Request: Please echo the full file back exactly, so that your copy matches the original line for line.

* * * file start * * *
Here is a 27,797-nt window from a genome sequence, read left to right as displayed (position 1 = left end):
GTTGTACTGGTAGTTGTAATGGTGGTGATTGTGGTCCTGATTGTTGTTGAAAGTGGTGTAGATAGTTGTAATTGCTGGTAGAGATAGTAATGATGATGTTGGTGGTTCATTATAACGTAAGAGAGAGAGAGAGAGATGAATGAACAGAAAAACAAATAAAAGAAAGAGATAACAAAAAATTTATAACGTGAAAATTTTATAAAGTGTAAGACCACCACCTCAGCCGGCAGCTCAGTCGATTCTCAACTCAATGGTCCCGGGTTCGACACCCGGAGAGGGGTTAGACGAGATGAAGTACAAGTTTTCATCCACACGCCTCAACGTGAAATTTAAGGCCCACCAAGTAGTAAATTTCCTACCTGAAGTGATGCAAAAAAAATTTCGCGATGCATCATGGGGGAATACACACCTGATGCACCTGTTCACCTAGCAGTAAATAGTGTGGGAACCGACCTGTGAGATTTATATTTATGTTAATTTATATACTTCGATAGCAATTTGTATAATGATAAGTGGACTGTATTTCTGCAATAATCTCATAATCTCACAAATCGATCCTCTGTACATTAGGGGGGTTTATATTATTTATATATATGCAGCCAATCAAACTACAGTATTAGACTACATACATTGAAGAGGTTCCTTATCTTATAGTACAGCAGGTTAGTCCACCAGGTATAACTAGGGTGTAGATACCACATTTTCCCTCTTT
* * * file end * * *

Here is a 27,797-nt window from a genome sequence, read left to right as displayed (position 1 = left end):
GTTGTACTGGTAGTTGTAATGGTGGTGATTGTGGTCCTGATTGTTGTTGAAAGTGGTGTAGATAGTTGTAATTGCTGGTAGAGATAGTAATGATGATGTTGGTGGTTCATTATAACGTAAGAGAGAGAGAGAGAGATGAATGAACAGAAAAACAAATAAAAGAAAGAGATAACAAAAAATTTATAACGTGAAAATTTTATAAAGTGTAAGACCACCACCTCAGCCGGCAGCTCAGTCGATTCTCAACTCAATGGTCCCGGGTTCGACACCCGGAGAGGGGTTAGACGAGATGAAGTACAAGTTTTCATCCACACGCCTCAACGTGAAATTTAAGGCCCACCAAGTAGTAAATTTCCTACCTGAAGTGATGCAAAAAAAATTTCGCGATGCATCATGGGGGAATACACACCTGATGCACCTGTTCACCTAGCAGTAAATAGTGTGGGAACCGACCTGTGAGATTTATATTTATGTTAATTTATATACTTCGATAGCAATTTGTATAATGATAAGTGGACTGTATTTCTGCAATAATCTCATAATCTCACAAATCGATCCTCTGTACATTAGGGGGGTTTATATTATTTATATATATGCAGCCAATCAAACTACAGTATTAGACTACATACATTGAAGAGGTTCCTTATCTTATAGTACAGCAGGTTAGTCCACCAGGTATAACTAGGGTGTAGATACCACATTTTCCCTCTTT